By the time we finish refactoring this, we might have a strategy for repositories as well. Instead of creating a new empty repository, we can say that this property should be true of all repos, and so it's not just the master branch that we want to exclude. We can say that given any repository and any valid branch name, if the branch name is not yet in the branches in the repository then checking out that branch means that the currently active branch will be whichever one we just checked out. This is about as close to a genuinely mathematical property as you will see in code which is not doing simple data transformation. You can test that stuff too right, it's great, it's easy, but you can also test for more complicated stuff.

I hope I've convinced you that you don't have to start from scratch. You can find and incrementally migrate existing tests to take advantage of Hypothesis.

Step three: write a new test

When you're ready to take that final third step, you can write an entirely new property-based test. For your first, I strongly recommend testing what we call a round-trip property. The best one is testing that when you write some data to a database or to disk and then read it you get the same thing back - this should be true no matter how you store files or put stuff in a database, since the whole point is that you can retrieve that exact data later.

This one is really useful because there tend to be a lot of different layers - file systems have subtle rules about how large things can be or where they go or what they have to be named and often I discovered that I didn't quite understand what those rules were.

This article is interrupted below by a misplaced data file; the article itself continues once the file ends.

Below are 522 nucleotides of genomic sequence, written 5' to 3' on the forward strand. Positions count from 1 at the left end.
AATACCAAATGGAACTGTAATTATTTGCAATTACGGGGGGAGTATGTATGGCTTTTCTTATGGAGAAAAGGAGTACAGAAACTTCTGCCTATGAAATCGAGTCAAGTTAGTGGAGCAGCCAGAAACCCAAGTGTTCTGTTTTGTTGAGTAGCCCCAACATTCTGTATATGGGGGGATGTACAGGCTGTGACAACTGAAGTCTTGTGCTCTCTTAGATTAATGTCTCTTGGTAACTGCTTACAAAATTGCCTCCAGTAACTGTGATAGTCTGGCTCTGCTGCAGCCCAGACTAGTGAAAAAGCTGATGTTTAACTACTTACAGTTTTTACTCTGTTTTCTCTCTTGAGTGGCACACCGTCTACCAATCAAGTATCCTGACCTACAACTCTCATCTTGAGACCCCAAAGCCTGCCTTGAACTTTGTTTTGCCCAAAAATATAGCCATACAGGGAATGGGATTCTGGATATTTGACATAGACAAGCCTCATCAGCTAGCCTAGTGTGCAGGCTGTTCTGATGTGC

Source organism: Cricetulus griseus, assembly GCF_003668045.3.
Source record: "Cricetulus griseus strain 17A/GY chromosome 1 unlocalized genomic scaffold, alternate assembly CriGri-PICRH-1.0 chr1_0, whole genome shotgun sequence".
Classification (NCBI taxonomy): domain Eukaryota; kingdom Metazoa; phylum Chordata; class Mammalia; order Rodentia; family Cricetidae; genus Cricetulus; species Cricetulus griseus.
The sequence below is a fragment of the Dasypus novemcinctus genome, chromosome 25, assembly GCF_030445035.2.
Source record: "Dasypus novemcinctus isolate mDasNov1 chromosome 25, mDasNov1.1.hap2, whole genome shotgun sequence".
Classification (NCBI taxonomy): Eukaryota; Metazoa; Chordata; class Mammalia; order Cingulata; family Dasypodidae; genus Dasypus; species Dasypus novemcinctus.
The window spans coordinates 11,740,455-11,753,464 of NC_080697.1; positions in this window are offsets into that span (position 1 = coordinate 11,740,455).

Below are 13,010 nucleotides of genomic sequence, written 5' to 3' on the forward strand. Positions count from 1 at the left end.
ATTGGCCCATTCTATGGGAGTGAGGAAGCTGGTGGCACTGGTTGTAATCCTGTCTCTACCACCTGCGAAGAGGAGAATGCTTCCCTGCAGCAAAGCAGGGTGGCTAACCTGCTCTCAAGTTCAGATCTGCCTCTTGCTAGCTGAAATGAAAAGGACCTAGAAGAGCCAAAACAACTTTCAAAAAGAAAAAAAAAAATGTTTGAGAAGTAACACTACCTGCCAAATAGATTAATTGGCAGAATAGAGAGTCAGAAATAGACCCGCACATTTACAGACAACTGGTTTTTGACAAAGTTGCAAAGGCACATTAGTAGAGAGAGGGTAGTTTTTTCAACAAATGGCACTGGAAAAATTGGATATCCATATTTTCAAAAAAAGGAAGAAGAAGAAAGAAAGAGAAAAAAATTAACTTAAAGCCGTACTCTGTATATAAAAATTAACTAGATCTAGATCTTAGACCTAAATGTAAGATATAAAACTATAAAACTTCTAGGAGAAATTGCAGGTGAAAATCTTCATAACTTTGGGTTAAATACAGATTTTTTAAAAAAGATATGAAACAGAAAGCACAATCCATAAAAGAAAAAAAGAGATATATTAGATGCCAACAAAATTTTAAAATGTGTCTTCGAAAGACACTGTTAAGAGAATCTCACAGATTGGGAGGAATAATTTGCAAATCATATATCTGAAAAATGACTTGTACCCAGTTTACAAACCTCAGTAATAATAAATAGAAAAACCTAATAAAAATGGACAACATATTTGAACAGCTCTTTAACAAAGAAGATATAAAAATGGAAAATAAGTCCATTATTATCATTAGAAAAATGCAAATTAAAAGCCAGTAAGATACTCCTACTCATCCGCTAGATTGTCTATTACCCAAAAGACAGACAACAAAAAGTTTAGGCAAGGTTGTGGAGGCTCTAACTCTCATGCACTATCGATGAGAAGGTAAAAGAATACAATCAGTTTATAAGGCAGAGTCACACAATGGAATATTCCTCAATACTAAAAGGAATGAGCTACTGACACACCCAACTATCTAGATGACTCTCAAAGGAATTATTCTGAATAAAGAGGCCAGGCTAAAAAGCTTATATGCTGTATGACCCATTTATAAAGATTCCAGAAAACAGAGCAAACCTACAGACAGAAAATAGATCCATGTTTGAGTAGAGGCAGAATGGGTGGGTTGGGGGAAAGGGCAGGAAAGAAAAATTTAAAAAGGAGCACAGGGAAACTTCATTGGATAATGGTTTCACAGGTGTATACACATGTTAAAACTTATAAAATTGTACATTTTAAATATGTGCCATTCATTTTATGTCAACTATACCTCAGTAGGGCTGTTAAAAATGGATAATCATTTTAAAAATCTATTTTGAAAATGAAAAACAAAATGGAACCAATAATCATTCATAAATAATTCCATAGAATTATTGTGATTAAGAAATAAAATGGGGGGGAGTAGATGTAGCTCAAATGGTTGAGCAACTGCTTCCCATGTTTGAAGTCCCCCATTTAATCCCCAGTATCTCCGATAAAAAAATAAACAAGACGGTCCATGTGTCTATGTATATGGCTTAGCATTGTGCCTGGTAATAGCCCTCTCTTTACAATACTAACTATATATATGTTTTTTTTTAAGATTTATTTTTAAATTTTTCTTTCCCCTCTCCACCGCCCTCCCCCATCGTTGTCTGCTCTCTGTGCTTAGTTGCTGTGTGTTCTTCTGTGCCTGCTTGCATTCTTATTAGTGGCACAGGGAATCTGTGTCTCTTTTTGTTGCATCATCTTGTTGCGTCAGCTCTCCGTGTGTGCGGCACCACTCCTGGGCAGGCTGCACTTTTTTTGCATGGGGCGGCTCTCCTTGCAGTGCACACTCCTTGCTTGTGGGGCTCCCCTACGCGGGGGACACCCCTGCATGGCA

If you don't have a convenient pair of write and read functions, if you're working on a networking thing a send and receive is quite similar, or a set and then a get of some property; in each case testing that when you round-trip data it always comes back. Let's go see a worked example.

def test_record_json_roundtrip(value):
    assert value == json.loads(json.dumps(value))

We're testing that if we dump some value as a JSON string and then load that string interpreted as JSON to a value it's equal to the value we started with.

We can just try putting none in it to start with. This test passes for None it turns out if you serialize it to null and then bring that back from JSON you get None again, so we're all good so far, Incrementally we can improve that strategy. Let's look at None or Boolean or floats or text (Python 3 strings, ie Unicode).

    value=st.none() | st.booleans() | st.floats() | st.text()
def test_record_json_roundtrip(value):
    assert value == json.loads(json.dumps(value))

This version should not pass! There is a special floating point value called not a number (or nan), which is unequal to itself... numbers are equal to themselves but fortunately this float is not a number!

def test_record_json_roundtrip(value):
    assume(value == value)
    assert value == json.loads(json.dumps(value))

We can add an assumption: for any value which is equal to itself, when we serialize it to JSON and deserialize it, the new value should be equal. This passes, as it should, but all we're dealing with here is scalars. If we have lists or dictionaries, which JSON calls arrays and objects, we're not generating or testing those. Fortunately Hypothesis can also generate recursive data!

        st.none() | st.booleans() | st.floats() | st.text(),
        lambda x: st.lists(x) | st.dictionaries(st.text(), x),
def test_record_json_roundtrip(value):
    assume(value == value)
    assert value == json.loads(json.dumps(value))